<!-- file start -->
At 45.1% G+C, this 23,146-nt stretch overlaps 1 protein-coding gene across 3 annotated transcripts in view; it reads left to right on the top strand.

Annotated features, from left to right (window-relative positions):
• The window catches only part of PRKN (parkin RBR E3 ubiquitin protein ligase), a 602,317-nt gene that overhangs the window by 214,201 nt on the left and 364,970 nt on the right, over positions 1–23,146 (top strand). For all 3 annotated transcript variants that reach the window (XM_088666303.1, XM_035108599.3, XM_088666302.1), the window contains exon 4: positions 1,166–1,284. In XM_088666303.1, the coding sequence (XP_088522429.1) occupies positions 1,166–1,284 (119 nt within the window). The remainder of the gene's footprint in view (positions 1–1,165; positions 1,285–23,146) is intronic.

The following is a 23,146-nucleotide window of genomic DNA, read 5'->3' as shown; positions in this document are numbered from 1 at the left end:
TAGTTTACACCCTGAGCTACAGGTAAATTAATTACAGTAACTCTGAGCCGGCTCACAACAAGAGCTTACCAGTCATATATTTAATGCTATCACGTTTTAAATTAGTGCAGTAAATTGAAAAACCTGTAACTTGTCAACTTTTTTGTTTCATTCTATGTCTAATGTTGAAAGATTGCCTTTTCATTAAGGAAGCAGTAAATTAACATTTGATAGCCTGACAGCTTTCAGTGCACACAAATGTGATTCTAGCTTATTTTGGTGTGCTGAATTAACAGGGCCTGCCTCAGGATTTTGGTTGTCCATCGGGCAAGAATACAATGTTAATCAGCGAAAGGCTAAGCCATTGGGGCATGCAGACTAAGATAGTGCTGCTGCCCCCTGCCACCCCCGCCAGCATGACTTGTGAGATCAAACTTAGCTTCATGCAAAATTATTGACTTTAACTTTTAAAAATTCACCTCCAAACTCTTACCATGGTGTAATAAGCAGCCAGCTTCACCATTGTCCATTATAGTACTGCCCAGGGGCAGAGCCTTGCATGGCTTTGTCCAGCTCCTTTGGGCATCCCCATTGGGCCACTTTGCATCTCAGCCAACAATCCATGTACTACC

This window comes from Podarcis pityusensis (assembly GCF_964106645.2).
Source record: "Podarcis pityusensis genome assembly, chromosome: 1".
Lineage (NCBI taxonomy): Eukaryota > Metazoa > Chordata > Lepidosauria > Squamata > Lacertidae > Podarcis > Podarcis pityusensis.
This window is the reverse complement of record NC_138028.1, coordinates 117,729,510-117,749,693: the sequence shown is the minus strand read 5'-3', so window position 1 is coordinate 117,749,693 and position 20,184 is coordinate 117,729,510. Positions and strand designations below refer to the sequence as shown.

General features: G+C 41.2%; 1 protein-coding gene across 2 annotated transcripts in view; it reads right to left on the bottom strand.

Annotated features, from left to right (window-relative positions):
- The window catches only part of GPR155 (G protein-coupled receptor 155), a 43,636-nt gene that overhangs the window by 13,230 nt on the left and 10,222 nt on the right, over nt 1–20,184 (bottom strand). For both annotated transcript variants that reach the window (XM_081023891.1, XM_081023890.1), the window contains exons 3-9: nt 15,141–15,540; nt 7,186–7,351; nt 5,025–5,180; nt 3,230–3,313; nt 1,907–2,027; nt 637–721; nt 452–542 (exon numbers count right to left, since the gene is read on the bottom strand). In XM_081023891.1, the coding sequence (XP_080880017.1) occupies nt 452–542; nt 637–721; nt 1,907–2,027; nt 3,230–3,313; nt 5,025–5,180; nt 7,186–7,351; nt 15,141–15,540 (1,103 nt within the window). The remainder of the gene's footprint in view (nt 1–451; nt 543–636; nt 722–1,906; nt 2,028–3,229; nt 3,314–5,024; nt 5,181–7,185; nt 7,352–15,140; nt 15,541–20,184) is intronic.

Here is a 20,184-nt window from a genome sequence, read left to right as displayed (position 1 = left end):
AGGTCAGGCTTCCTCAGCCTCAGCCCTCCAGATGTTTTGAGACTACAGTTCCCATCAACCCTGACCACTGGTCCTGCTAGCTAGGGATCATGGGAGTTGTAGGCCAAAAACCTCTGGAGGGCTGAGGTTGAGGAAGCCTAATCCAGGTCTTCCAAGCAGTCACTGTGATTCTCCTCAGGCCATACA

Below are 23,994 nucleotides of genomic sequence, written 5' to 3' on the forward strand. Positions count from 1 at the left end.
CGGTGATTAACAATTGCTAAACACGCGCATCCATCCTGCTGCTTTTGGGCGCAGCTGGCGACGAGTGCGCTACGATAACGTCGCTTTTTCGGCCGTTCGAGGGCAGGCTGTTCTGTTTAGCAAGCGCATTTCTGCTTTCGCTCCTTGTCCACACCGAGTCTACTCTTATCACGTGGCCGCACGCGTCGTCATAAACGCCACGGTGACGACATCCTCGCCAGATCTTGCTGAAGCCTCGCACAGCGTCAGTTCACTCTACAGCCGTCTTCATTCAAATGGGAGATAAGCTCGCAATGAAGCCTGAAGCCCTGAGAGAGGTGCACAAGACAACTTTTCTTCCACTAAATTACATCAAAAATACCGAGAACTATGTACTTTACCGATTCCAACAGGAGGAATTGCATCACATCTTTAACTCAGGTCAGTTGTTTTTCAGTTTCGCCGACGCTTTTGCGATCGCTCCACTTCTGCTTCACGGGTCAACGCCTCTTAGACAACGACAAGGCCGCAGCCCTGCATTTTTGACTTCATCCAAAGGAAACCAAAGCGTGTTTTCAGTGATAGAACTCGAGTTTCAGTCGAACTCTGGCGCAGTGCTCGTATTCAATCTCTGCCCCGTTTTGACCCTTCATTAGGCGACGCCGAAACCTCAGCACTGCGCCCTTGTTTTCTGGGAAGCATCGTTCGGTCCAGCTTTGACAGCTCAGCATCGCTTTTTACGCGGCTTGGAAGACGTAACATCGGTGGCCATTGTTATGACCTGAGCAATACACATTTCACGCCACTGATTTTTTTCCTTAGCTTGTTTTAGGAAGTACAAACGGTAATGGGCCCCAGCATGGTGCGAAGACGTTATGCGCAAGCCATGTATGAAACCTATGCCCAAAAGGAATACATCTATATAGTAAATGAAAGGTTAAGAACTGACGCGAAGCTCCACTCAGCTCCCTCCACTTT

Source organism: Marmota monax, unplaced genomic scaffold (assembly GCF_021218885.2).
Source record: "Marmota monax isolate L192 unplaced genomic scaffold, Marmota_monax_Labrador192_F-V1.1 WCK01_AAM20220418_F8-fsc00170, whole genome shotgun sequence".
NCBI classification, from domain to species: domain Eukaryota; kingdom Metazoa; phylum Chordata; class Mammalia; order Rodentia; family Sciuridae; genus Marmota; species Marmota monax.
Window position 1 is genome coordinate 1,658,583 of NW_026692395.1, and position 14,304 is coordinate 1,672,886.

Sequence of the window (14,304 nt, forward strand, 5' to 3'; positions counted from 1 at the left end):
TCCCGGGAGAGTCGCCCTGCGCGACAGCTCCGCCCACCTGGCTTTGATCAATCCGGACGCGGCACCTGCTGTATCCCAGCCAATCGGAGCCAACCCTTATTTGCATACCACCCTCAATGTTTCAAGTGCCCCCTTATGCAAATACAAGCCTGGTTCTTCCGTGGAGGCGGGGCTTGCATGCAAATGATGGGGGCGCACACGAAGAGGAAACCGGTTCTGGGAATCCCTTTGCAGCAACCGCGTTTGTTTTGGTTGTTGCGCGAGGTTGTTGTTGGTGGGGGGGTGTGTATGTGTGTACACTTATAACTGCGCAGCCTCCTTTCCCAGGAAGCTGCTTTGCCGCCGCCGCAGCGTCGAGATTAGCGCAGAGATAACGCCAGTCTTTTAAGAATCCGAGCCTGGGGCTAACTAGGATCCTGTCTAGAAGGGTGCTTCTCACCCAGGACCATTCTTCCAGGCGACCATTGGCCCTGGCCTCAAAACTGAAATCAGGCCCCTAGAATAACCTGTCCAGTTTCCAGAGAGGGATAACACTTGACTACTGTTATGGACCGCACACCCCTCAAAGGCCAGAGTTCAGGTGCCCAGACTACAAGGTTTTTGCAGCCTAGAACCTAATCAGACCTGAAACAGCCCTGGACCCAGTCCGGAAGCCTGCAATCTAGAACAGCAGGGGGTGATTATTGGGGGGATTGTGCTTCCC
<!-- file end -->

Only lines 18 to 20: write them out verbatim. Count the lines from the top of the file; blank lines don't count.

Source record: "Marmota monax isolate L192 unplaced genomic scaffold, Marmota_monax_Labrador192_F-V1.1 WCK01_AAM20220418_F8-fsc00170, whole genome shotgun sequence".
NCBI classification, from domain to species: domain Eukaryota; kingdom Metazoa; phylum Chordata; class Mammalia; order Rodentia; family Sciuridae; genus Marmota; species Marmota monax.
Window position 1 is genome coordinate 1,658,583 of NW_026692395.1, and position 14,304 is coordinate 1,672,886.